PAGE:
Dr Ong has published 18 peer reviewed articles, 1 book chapter and 26 conference abstracts since completing PhD in 2012. His H-index is currently 8 and his work has been cited > 170 times. Significantly, seven of his articles were accepted in 2016. Dr Ong has also been the recipient of a number of awards from national and international organisations.

In 2015/16, he received research funding from HMRI and John Hunter Hospital Charitable Trust to investigate the negative impact of chronic stress in stroke recovery. He also received full-funded RHD scholarship and Equipment Grant from Research Advantage to support his research studies and professional development. Since 2010, he has received eight travel grants, including a highly competitive award from the International Brain Research Organisation. 

Dr Ong regularly presents his work internationally and nationally. He is invited as reviewer for internationally peer-reviewed journals (Journal of Neurochemistry; International Journal of Stroke, Brain, Behaviour and Immunity; Clinical and Experimental Pharmacology and Physiology; Neurochemistry International; Journal of Neuroinflammation) and has established several very successful collaborations with colleagues at the national and international.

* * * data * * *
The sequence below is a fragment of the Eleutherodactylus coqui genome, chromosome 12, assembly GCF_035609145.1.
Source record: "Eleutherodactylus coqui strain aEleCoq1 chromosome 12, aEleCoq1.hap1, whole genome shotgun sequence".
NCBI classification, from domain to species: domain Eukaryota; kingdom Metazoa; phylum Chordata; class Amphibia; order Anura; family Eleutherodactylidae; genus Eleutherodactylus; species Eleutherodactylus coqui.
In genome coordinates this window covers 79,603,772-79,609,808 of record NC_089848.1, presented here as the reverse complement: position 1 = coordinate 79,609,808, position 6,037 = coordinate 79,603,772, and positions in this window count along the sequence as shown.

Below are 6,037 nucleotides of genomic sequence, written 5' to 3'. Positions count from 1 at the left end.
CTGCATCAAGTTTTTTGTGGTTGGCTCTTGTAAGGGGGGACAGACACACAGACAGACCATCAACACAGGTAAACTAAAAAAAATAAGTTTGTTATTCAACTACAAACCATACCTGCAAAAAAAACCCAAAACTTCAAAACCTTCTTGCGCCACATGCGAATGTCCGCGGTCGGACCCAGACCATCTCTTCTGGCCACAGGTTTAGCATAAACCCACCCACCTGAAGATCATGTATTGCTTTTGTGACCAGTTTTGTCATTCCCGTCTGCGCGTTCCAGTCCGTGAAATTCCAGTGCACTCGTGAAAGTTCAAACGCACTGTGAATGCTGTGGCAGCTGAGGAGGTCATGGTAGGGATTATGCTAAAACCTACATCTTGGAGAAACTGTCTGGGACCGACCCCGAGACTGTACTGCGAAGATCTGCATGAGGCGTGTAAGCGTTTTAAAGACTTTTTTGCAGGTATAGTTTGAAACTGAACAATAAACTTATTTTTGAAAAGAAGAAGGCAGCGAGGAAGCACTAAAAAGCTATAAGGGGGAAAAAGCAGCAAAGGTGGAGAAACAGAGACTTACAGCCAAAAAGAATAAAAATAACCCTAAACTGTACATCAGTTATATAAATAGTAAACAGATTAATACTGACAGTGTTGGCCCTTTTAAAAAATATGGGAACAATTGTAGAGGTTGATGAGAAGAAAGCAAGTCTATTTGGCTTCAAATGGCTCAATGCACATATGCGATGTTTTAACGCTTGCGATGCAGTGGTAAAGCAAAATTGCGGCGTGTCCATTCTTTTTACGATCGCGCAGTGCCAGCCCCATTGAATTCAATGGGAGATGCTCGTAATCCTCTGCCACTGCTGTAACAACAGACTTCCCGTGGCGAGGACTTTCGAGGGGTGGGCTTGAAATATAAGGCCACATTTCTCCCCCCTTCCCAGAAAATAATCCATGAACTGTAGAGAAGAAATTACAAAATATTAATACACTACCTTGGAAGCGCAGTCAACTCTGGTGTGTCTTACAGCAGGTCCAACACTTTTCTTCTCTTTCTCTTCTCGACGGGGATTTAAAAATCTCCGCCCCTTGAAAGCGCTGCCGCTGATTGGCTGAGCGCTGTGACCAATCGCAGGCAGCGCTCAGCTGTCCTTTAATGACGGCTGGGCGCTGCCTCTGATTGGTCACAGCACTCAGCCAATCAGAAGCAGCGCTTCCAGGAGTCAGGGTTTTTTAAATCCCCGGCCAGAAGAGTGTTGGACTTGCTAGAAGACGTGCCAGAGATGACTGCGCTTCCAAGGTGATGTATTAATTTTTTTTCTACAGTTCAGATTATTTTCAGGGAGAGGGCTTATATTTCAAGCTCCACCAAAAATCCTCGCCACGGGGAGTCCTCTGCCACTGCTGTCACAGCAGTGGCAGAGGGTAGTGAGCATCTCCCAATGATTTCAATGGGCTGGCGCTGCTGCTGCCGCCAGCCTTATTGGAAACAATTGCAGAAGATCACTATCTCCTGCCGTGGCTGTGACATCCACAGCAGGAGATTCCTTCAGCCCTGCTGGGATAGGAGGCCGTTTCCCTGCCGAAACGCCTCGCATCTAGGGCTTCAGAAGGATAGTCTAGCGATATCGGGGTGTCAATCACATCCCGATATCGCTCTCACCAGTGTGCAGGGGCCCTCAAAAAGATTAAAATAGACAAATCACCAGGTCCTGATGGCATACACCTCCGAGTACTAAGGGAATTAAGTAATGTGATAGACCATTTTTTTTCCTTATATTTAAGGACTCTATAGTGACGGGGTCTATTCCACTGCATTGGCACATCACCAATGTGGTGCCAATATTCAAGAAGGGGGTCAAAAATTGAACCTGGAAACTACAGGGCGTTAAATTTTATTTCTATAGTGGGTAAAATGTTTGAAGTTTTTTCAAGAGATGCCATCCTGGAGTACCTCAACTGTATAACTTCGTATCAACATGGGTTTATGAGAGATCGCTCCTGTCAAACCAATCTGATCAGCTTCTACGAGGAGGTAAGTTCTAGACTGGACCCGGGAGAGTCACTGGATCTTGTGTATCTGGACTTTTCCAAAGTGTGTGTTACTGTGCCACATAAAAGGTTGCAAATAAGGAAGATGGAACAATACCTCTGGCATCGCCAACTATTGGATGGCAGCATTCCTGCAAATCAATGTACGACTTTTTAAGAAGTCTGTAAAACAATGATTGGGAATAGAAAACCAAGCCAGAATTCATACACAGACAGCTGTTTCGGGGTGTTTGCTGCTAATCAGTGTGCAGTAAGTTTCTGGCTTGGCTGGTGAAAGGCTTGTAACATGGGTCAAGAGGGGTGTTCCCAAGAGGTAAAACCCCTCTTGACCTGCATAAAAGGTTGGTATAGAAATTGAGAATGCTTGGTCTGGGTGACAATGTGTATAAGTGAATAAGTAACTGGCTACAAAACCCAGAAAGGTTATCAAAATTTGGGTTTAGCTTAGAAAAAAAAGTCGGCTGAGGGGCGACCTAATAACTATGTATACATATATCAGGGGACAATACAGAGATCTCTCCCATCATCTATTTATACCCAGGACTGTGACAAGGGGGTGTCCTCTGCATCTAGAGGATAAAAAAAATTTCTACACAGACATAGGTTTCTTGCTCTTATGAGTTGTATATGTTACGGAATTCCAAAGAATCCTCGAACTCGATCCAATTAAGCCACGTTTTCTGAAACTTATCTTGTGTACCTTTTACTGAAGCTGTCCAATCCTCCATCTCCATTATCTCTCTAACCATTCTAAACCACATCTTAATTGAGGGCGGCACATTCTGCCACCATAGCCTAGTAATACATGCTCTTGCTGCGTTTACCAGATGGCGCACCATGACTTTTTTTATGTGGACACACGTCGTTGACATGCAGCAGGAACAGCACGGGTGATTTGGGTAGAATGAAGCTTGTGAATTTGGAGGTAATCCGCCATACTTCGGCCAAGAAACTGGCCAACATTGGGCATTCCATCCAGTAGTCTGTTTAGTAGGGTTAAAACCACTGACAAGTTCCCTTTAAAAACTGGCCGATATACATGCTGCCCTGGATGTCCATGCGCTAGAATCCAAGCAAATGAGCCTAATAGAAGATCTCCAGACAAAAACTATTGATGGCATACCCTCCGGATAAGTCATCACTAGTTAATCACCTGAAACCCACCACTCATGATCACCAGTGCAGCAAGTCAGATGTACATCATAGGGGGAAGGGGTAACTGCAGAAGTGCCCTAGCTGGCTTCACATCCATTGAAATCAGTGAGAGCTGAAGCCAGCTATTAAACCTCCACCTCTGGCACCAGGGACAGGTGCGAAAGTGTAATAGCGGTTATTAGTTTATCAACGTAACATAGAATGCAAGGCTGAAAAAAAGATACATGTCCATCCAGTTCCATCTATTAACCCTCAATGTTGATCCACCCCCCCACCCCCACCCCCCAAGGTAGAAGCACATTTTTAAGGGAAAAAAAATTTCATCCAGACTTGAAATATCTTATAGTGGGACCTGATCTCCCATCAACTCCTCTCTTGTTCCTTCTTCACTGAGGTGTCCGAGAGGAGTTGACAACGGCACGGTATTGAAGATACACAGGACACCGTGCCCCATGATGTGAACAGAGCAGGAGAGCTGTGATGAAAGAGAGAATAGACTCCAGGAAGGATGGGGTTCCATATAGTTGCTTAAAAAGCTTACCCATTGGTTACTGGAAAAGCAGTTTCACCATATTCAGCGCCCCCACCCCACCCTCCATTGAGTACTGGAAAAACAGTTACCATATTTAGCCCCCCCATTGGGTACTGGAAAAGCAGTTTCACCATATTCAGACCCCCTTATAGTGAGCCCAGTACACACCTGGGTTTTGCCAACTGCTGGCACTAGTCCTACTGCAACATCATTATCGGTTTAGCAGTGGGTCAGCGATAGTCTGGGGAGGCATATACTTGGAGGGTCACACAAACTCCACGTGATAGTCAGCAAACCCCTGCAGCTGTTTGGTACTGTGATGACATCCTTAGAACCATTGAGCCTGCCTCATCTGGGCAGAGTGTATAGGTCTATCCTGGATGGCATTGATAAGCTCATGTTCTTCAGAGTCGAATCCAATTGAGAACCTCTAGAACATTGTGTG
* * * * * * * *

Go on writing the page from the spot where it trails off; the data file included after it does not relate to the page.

Dr Ong is elected as the Deputy Newcastle Convenor of the Australian Society for Medical Research (ASMR) 2015/16 and Early Career Researcher Representative for the School of Biomedical Science and Pharmacy Research Committee.

Since 2009, Dr Ong has over 300 hours of teaching experience in tutorials, practical classes and laboratory demonstrations for Medicine, Biomedical Science, Nutrition and Dietetic, Physiotherapy, Nursing and Occupational Therapy students.

Specialised/Technical Skills

Dr Ong is specialised in neuroscience and medical biochemistry. His technical skills include:

  • preclinical animal modellings
  • cell culture
  • processing human clinical samples
  • the generation of recombinant proteins and polyclonal antibodies
  • immunoprecipitation
  • Western blotting
  • enzyme activity and protein functional assays
  • HPLC
  • immunohistochemistry
  • biomedical science imaging

Affiliations

HMRI Brain and Mental Health Research Program

University of Newcastle Priority Research Centre for Stroke and Brain Injury

University of Newcastle Priority Research Centre for Brain and Mental Health Research (CBMHR)

School of Biomedical Sciences Research Committee - Early Career Researcher representative

NHMRC Centre for Research Excellence in Stroke Recovery and Rehabilitation

Australasian Neuroscience Society

Australian Society for Medical Research 

The International Society for Neurochemistry

2018

Role of infection in the development of Parkinson's Disease
Project Grant
Researchers:

Associate Professor Phillip Dickson, Emeritus Professor Peter Dunkley, Lin Kooi Ong

Description: